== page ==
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The Second Coming
Jul 8th, 2007
Weekly Bible Study
Hugh Davidson
Categories: Commentary;Topical Study;The Church

Ever since I’ve been saved there’s always been a fascination about the subject of Jesus’ second coming and people have speculated about the date even though the scripture tells us not to. I remember back around 1980 there was a man who wrote a book saying that the Lord was going to come back that very year and he gave away hundreds of thousands of copies of his book.

Around that time there were always those who played tricks on their friends pretending that that the Lord had come and they were left behind. When I was in Word of Life Bible Institute there was a dorm of six guys and one of them was always difficult to get out of bed in the morning so the other five not only snuck away and went to class without him but they also arranged some clothes beside their beds to look as though they had slipped right out of them. Let me tell you, when he did finally get out of bed he ran around like a crazy person looking for some other believers because he thought that the rapture had happened and he was left behind.

Listen, this is important point to think about. When is Jesus coming? As far as we know, all the prophecies have been fulfilled and He could come at any time. I like how Hebrews 10:37 tells us when, it says, “A little while” and I don’t think you can get any clearer than that.

So, knowing this, we don’t have to get all worked up about the when of His coming but we just have to serve Him while we wait. Through the years people have gotten all worried or over excited about the when of His coming but the best advice I’ve ever heard was, that we should live as though He might come any moment but plan as though His coming might not be for another seven years. In any case, there is a sense of expectancy and also a sense of urgency because those who don’t believe and won’t trust Him will be left behind.

And for those of us who are ready, we have a sense of excitement because when Jesus comes we will be perfected and because we will be perfect, we will experience perfect pleasure. Psalm 16:11 says, “Thou wilt show me the path of life: in thy presence [is] fullness of joy; at thy right hand [there are] pleasures for evermore.” This tells us that not only will there be pleasures but we’ll have the capacity to enjoy them because our nature will be purified. And I know that we can’t even imagine what this will be like but think of a man who was born blind and then not only got his sight back but was able to have his eyes opened at the very moment he could see the most beautiful sunset the world has ever known. I know this is a weak illustration but I don’t think we could possibly do justice to the concept of perfect pleasure.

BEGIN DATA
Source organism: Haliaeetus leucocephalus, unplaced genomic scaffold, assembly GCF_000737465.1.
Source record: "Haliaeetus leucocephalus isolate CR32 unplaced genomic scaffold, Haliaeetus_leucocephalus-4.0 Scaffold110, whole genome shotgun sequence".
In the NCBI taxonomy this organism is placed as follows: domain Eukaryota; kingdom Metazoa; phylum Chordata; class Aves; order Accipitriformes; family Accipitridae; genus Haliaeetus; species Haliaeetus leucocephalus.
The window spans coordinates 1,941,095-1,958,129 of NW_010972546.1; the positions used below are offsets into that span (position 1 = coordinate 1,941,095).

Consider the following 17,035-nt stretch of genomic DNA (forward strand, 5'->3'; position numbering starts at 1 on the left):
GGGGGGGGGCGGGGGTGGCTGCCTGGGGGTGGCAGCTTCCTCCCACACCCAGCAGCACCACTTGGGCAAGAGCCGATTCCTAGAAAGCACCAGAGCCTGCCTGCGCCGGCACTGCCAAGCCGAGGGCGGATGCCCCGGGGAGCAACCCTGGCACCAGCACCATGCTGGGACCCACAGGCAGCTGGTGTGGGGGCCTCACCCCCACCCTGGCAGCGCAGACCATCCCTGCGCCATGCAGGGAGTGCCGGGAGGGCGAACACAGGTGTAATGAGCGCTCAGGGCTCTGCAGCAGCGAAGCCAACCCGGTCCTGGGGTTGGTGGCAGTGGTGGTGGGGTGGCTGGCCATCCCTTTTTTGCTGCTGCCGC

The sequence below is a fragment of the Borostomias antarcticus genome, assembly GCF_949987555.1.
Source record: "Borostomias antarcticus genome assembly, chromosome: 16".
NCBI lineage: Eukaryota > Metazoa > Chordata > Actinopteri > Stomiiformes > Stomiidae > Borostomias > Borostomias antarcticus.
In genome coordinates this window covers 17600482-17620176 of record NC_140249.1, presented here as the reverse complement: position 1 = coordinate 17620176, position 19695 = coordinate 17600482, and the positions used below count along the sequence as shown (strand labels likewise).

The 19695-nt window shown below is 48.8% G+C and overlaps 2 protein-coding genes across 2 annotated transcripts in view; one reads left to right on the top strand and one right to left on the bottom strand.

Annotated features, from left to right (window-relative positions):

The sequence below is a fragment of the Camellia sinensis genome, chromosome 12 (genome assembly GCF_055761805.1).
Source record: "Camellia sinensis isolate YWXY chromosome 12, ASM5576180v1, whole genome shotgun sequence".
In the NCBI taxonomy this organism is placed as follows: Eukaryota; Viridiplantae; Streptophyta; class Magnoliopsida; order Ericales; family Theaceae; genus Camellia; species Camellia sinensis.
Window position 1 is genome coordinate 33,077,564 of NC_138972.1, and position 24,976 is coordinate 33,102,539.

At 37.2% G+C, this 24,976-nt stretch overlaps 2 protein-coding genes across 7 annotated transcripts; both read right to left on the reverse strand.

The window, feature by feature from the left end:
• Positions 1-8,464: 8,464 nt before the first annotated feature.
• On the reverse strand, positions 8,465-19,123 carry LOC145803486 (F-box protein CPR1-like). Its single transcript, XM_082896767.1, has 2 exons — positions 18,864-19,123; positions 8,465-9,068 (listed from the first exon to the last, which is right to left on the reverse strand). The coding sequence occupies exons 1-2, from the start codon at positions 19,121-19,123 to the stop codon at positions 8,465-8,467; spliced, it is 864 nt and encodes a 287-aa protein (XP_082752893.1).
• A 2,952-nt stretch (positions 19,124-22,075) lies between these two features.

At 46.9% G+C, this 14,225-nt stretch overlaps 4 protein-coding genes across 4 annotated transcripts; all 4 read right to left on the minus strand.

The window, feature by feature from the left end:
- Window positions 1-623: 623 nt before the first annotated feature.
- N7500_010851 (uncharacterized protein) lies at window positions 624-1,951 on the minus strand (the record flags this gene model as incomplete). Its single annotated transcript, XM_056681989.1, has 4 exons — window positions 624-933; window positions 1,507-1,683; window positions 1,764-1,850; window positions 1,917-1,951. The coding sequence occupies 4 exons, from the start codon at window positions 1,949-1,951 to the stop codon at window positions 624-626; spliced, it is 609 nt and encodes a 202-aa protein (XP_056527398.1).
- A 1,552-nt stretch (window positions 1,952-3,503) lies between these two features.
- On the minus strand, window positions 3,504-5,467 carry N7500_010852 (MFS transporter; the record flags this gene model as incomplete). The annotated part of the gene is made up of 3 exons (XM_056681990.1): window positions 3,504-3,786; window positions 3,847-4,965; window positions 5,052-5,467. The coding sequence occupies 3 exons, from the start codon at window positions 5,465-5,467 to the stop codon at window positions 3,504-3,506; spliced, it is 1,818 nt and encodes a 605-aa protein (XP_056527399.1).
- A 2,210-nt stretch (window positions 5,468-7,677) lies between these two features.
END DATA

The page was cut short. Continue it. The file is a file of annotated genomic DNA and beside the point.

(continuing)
But, just think about this, they tell us the average person uses only about four or five per cent of their brain’s capacity and that Albert Einstein who was supposed to be the smartest human being who ever lived, used around eleven per cent of his brain. Well, what if we all had the use of one hundred per cent of our brain’s ability? There would be no end to what we could know and understand. And what if the same were true for our sense of smell, sight, touch and every other function of our bodies or mind? We would experience life to the full.

And then we are also told that we’ll have perfect knowledge. In 1 Corinthians 13:11 and 12 Paul says, “When I was a child, I spake as a child, I understood as a child, I thought as a child: but when I became a man, I put away childish things. For now we see through a glass darkly: but then face to face: now I know in part; but then shall I know even as also I am known.” And what Paul is saying is that, all immaturity, all selfishness, all imperfection, and all limitations of knowledge and understanding will be gone, because we’ll all be perfect in our knowledge.

And then we’ll have perfect comfort, as a matter of fact, we’ll never experience an uncomfortable moment. In Luke 16:25 Abraham says to the rich man in hell, “Child, remember that during your life you received your good things, and likewise Lazarus bad things, but now he is being comforted here, and you are in agony.” And don’t forget that Jesus was the one who told this story and here He is saying that just as one man knows nothing but agony and torture all the other man knows is comfort.

And then we’ll have perfect love. I Corinthians 13:3 says, “Now abideth faith, hope, love, these three, but the greatest is love.” We will love everybody perfectly. We’ll never look down on each other or question one another’s motives but we’ll be perfected in love and that means we’ll love each other the way we should love each other and we’ll also receive the same as well.

And of course we’ll have perfect joy. As the master said to the faithful slave in Matthew 25, “Enter thou into the joy of the Lord.” And I believe that the dominant characteristic of heaven is joy and any joy we experience in this world is merely a foretaste of what we’re going to experience in heaven. Just think about the nature of heaven this way, all the longings of our souls will be completely satisfied forever.

And to enjoy all this we’ll have a perfect body. I tell people, “You think I look good now, you just wait until I’m perfect.” No wonder John 14 is often referred to as the comfort chapter because in this chapter Jesus comforts His disciples by telling them that although He was going away that one of the purposes of His going was to prepare a place where there was plenty of room for all His disciples. Is there a place for you?